Robinson Jeffers

(10 January 1887 – 20 January 1962 / Allegheny, Pennsylvania)

Robinson Jeffers Poems

121. Birds 4/12/2010
122. Let Them Alone 1/13/2003
123. Tor House 1/13/2003
124. Rock And Hawk 1/13/2003
125. Summer Holiday 1/13/2003
126. July Fourth By The Ocean 1/13/2003
127. To The Stone-Cutters 1/13/2003
128. Ave Caesar 1/13/2003
129. Return 1/13/2003
130. The Epic Stars 1/13/2003
131. Contemplation Of The Sword 1/13/2003
132. The Purse-Seine 1/13/2003
133. Ascent To The Sierras 1/13/2003
134. The Stars Go Over The Lonely Ocean 1/13/2003
135. Shine, Perishing Republic 1/13/2003
136. Carmel Point 1/13/2003
137. The Answer 1/13/2003
138. Fire On The Hills 1/13/2003
139. Be Angry At The Sun 1/13/2003
140. Hurt Hawks 1/13/2003
141. Vulture 1/13/2003

Comments about Robinson Jeffers

  • Anthony White (9/12/2011 1:23:00 PM)

    In a strange way, his lack of popularity is probably a testimony to his insight; people are shy of hearing what disagrees with the common view. His ability to look beyond the tepid matters of today reminds me of the work of David Jones, someone else maturing gently in obscurity.

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  • Yacov Mitchenko (7/19/2010 11:53:00 PM)

    Robinson Jeffers is a criminally underrated poet, easily the equal of Eliot and Frost (and in my view a better poet than either) . 'Hurt Hawks' and 'Vulture' are among the best animals poems I have read in the language. He's a formidable epic poet, and is generally more successful than the other major English poets at long narratives.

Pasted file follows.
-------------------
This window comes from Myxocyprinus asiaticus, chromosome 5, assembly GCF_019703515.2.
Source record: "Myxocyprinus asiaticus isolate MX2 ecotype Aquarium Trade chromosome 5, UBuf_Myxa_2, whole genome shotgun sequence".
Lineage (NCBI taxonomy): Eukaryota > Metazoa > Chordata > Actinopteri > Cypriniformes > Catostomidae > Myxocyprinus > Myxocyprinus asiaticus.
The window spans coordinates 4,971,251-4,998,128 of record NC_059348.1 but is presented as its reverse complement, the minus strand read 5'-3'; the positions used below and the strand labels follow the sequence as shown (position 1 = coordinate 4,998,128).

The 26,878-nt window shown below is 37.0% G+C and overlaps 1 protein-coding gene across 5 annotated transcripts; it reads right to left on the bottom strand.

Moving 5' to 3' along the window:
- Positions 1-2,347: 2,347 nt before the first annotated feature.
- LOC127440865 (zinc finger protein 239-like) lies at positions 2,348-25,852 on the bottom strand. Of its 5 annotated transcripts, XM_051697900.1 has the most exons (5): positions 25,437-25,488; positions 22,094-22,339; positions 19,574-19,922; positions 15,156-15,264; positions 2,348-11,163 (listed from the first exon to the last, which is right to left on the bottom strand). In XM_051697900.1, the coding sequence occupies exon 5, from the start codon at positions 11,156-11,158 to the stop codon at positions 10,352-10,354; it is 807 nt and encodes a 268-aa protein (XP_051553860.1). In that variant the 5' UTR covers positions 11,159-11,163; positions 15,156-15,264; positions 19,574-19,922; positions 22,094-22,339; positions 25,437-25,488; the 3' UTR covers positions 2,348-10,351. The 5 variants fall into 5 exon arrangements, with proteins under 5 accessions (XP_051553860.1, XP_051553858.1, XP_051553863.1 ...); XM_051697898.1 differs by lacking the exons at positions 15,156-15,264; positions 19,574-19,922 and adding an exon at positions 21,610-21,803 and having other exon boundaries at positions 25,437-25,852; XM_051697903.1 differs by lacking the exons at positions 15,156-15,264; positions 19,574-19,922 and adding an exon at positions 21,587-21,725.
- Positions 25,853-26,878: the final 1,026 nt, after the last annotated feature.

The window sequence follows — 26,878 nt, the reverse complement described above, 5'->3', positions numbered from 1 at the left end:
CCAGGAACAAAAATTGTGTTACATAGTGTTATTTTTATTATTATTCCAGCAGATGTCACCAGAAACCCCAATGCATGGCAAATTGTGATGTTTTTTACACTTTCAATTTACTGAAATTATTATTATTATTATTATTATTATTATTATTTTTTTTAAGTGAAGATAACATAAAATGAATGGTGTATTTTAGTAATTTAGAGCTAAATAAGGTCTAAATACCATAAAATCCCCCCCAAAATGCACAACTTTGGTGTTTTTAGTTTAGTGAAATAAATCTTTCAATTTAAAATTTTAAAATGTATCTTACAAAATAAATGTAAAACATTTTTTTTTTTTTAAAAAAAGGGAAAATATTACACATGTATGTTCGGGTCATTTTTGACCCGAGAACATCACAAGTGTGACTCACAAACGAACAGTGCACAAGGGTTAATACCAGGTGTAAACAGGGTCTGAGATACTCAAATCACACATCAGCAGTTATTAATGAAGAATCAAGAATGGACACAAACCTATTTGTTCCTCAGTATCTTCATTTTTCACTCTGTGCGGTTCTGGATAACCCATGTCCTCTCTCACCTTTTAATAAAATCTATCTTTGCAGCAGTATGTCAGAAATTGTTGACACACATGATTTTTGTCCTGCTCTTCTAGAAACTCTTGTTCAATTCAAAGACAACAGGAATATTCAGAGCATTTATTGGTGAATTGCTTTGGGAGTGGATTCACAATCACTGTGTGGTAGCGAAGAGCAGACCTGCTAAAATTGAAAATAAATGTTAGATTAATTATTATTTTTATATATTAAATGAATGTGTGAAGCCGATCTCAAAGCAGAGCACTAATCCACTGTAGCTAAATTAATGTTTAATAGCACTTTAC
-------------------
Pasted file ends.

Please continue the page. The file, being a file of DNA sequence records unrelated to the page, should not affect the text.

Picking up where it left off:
Best Poem of Robinson Jeffers

Vulture

I had walked since dawn and lay down to rest on a bare hillside
Above the ocean. I saw through half-shut eyelids a vulture wheeling
high up in heaven,
And presently it passed again, but lower and nearer, its orbit
narrowing,
I understood then
That I was under inspection. I lay death-still and heard the flight-
feathers
Whistle above me and make their circle and come nearer.
I could see the naked red head between the great wings
Bear downward staring. I said, 'My dear bird, we are wasting time
here.
These old bones will still work; ...

Read the full of Vulture

The Eye

The Atlantic is a stormy moat; and the Mediterranean,
The blue pool in the old garden,
More than five thousand years has drunk sacrifice
Of ships and blood, and shines in the sun; but here the Pacific--
Our ships, planes, wars are perfectly irrelevant.
Neither our present blood-feud with the brave dwarfs
Nor any future world-quarrel of westering
And eastering man, the bloody migrations, greed of power, clash of
faiths--

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